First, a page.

With elections right around the corner, I thought this would be the perfect time for me to make a post about double-checking what different politicians are saying. I know a number of good sites that can help you decide who you want to support/vote for in this crazy, crazy world. I'm not taking any side...and neither do these sites. Check it out!
(brought to you by the Annenberg Public Policy Center of the University of Pennsylvania)
FactCheck.org allows you to see how different accusations are right...and wrong. They do not seem to favor anyone in their analysis of different races. I've used them for several years and have found them to be very reliable. Unfortunately, this site is not very useful for more local politicians.
(brought to you by Project Vote Smart)
This one is relatively new to me, but I find it very interesting. It contains information on officials AND candidates on federal, state, and local levels. You can find out who your representatives are, as well as background information on them. You can see their education, professional experience, political experience, organizations, and committees. You can also find information about how to contact them. There is also a section that allows you to search a particular official's or candidate's voting record, issue positions, interest group ratings, public statements, and campaign finances. It does not make any comments or judgments; it simply gives you the facts.
(brought to you by the St. Petersburg Times)
This one is not so much about the candidates...as it is about their statements. This site tells you which statements are true, mostly true, half true, barely true, false, and pants on fire. It can really help a voter out if he/she isn't sure what to believe.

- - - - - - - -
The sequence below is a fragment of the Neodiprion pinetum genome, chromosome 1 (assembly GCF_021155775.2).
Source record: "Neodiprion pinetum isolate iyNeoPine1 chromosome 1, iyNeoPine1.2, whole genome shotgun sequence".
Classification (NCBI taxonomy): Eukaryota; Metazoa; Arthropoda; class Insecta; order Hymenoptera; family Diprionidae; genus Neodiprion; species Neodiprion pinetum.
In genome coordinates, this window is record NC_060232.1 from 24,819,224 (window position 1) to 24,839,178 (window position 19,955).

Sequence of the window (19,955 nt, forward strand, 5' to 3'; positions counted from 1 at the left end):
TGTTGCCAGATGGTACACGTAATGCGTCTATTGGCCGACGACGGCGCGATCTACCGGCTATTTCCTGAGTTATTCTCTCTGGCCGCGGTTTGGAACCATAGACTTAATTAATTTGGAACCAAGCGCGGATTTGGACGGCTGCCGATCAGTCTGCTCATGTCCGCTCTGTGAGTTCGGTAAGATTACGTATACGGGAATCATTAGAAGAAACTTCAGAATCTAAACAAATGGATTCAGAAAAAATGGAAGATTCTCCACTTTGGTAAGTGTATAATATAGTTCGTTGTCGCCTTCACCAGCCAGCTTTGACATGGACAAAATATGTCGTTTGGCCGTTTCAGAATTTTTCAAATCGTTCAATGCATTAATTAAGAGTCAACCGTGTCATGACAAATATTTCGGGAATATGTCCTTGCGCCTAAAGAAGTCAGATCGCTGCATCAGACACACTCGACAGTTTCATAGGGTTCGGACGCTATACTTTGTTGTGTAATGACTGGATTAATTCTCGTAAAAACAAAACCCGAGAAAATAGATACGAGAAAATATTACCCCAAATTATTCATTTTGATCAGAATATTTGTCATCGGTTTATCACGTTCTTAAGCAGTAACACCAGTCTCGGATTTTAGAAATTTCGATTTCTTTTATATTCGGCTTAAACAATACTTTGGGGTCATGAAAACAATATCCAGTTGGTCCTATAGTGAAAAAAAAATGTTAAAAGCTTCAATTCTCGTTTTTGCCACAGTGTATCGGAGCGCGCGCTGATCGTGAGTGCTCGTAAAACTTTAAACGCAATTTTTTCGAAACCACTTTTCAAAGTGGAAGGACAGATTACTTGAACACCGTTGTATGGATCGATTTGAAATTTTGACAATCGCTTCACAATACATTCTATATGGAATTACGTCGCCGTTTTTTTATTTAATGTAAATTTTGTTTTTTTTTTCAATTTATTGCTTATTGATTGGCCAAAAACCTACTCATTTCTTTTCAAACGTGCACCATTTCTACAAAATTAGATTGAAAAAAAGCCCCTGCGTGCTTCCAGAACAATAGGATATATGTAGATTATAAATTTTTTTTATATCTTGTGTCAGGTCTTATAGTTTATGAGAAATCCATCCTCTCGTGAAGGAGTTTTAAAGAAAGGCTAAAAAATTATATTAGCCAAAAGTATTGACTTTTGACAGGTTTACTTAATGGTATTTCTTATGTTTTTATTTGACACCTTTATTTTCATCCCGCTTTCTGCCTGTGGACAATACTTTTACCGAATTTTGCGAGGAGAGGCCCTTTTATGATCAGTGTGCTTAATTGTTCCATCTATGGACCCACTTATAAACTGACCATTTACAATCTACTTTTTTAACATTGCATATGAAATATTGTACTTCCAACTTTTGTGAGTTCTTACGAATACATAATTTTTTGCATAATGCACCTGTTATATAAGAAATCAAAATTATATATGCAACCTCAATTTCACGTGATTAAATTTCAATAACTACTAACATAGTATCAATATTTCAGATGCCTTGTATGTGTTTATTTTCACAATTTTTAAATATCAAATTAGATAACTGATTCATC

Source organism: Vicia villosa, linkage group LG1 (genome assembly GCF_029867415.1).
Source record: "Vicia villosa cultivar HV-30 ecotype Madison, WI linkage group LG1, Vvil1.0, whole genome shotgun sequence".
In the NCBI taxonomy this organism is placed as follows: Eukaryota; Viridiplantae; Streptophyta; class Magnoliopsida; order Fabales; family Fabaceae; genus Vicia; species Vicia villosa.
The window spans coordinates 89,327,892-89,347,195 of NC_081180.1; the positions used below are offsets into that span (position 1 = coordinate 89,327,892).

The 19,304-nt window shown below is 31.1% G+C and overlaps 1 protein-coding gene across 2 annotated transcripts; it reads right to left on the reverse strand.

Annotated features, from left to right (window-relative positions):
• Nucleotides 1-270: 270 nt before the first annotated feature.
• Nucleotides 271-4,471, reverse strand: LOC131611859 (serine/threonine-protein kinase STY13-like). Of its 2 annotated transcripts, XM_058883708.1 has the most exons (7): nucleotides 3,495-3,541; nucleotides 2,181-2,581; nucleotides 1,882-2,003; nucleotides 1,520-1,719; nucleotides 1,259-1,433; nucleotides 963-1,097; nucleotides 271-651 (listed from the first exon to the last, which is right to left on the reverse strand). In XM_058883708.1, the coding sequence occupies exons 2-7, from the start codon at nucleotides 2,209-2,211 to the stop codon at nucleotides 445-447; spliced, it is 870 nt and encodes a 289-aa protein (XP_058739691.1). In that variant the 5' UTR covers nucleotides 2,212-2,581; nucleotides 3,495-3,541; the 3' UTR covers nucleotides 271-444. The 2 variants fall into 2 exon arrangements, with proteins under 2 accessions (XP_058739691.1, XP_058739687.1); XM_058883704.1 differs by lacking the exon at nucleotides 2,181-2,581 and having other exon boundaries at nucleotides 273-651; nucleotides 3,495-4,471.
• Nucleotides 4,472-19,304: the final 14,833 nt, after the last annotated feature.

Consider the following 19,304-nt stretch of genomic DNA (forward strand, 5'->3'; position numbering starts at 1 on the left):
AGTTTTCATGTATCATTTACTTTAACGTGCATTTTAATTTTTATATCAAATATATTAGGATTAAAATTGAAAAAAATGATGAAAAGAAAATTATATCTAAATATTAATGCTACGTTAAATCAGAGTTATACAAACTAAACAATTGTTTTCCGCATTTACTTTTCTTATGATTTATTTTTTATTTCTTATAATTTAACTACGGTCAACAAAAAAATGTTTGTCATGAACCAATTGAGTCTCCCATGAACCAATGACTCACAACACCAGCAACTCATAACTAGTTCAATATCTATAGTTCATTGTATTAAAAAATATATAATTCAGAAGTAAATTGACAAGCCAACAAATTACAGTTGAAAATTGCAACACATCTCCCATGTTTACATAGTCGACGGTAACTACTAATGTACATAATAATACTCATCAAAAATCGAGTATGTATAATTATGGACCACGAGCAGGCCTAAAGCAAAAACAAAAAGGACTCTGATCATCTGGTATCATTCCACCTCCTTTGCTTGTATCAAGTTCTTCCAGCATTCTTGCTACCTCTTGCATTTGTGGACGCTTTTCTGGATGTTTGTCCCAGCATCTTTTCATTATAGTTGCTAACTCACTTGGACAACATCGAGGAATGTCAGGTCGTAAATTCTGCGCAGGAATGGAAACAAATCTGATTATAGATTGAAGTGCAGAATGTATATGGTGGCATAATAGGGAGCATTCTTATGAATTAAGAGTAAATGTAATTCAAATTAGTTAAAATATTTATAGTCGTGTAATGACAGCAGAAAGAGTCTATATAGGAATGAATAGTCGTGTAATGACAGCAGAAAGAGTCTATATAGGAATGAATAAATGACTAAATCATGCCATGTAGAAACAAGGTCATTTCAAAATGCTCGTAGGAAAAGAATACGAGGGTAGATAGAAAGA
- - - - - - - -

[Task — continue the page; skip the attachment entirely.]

There are many other sites out there that can be used to point you toward the candidate that is right for you; many of these have their own agenda. That's not necessarily a bad thing, though. Organizations like the League for Conservation Voters and the Sierra Club have sites that offer support to candidates that are concerned with the environment. If this is an issue near and dear to your heart, check out those sites.
For more information on how to register to vote, where to vote, or registration deadlines, please check Vote411.org (brought to you by the League of Women Voters). And in the words of John Walsh, you can make a difference.
(Kudos to Howard-Tilton Memorial Library at Tulane University, where I learned about some of these links.)